American Jew. b: 27 March 1903, Pruzhan, Poland, d: 8 April 1993, Boston, Massachusetts. Cat: Orthodox Rabbi; philosopher. Ints: Neo-Kantian; existentialisism; epistemology; phenomenology; philosophy of science; philosophy of halakhah (Jewish Law). Educ: Talmud (Code of Jewish Law) by severe Brisker Litvak method; 1920–5, private secular studies, Warsaw; 1925–31, Philosophy, Logic, Epistemology, Metaphysics and PhD on H.Cohen, University of Berlin. Infls: Maimonides, Kant, H.Cohen and Joseph Maier, sociologist of halakhah. Personal influences included strictly Orthodox Talmudic, anti-philosophical upbringing. Appts: 1932, Chief Rabbi, Boston; founder, first New England Jewish day school; lectured informally to postgraduate Talmudic students; 1941–82, chief Talmudist and Professor of Jewish Philosophy, Graduate School, Yeshiva University, New York; 1952, Chairman, Halakhah (Practice of Jewish Law), Commission of the Rabbinical Council of America; 1946–92, Hononary President, Mizrachi (Religious Zionists of America); declined Chief Rabbinate of Tel Aviv, 1935; Israel, 1959; and Great Britain, 1964.
Soloveitchik’s philosophy is an attempt to reconcile his strict and systematic intellectual Talmudic upbringing with the fruits of his secular philosophical studies, in order to constitute his ideal prototype of the ‘halakhic man’. He sees the halakhah (Jewish Law) as an exact system, comparable to physics. Halakhic Man (1944) was the first attempt to adumbrate a specifically spiritual role for Jewish Law, by combining the intellectual and religious side of man in neo-Kantian fashion. In ‘The lonely man of faith’ (1965) Soloveitchik replaces neo-Kantianism with an existential model, positing two ‘Adams’, based on the two versions of the creation story in Genesis 1 and 2. ‘Majestic’ Adam is creative and assertive, wishing to dominate nature, whereas ‘covenantal’ Adam is passive and submissive. These two types reside within every Jew, and are both divinely sanctioned. This view impacts on environmental issues, as Soloveitchik finds divine sanction for humanity’s secular role in dominating and subduing the world. Soloveitchik also describes the existential ‘loneliness’ of the individual which can be assuaged only by the covenantal relationship with God. In apparent contrast to Buber, he advocates the relationship with God as the only way to relate to ones fellow, rather than the other way round.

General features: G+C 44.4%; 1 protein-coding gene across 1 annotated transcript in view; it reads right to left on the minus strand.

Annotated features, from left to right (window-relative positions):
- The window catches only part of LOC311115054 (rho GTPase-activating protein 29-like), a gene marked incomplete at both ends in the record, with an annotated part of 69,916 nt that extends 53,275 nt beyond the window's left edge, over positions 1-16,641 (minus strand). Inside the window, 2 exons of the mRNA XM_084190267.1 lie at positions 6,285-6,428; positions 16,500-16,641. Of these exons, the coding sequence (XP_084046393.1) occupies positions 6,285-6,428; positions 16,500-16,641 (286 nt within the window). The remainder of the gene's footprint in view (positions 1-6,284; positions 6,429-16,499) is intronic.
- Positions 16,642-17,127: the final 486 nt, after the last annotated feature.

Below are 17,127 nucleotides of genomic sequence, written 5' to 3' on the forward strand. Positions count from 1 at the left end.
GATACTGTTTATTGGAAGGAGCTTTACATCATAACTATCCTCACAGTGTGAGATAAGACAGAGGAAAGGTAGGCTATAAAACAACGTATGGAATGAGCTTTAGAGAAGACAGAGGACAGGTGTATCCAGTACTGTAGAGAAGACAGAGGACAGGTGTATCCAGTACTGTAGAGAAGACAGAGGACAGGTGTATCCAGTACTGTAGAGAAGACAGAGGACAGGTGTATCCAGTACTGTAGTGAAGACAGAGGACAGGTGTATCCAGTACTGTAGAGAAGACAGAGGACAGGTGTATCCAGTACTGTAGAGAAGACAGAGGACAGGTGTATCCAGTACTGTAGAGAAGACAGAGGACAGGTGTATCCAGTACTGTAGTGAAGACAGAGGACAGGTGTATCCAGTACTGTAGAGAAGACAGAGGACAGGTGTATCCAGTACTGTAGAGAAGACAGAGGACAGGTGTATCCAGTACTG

In other works Soloveitchik discusses the idea of devekut (cleaving to God) through a combination of knowledge and love, as well as the philosophical link between the Holocaust and the establishment of the State of Israel. In his later work he describes three rather than two ‘Adams’, and appears undecided as to whether he prefers the intellectual-assertive or the religious-submissive type of behaviour.
Soloveitchik is regarded as the spiritual leader of modern Jewish Orthodoxy, especially in America. He advised on contemporary issues, such as the définition of a Jew for the purposes of emigration to, or marriage in, Israel, and the vexed status of women in Jewish Law. In most cases, and based largely on his unusual Kantian and existential approach to halakhah in decision-making, he tended to the side of liberalism, thereby becoming an unlikely ally of reformist elements within Orthodoxy and incurring the wrath of hard-liners. He valued the saving of lives alone the retention of land in the West Bank. However, he regarded inter-faith dialogue between Jews and Christians as ‘utterly absurd’, because he viewed the two religions as totally distinct entities. His view on Christianity has become the established view of all segments of Orthodox Judaism, although Soloveitchik has participated with Christian groups in the study of social problems which affect both communities. By lecturing for over four decades at Yeshiva University, a post in which he succeeded his father, and by remaining singularly modest and unassuming, Soloveitchik wielded tremendous intellectual and personal influence on American Jewish Orthodoxy, and on the wider world. He is regarded by many as the greatest Orthodox thinker of the century and opened up the philosophical study of Jewish Law and its implications for politics and sociology to much-needed debate.
Sources: EncJud; NUC; Schoeps, 1992; obituary, The Times, 21 Apr 1993.
Scholar, lecturer, and author. Greenberg received her MA from City University, her BRE in religious education from Yeshiva University Teachers...
A Jew who does not believe in revelation, denies the validity of the Rabbinic tradition, or makes fun of the Rabbis. The apikoros is one...
adj 1 of or relating to the Orthodox Church of the East 2 (sometimes not capital) a of or relating to Orthodox Judaism b (of an individual Jew) st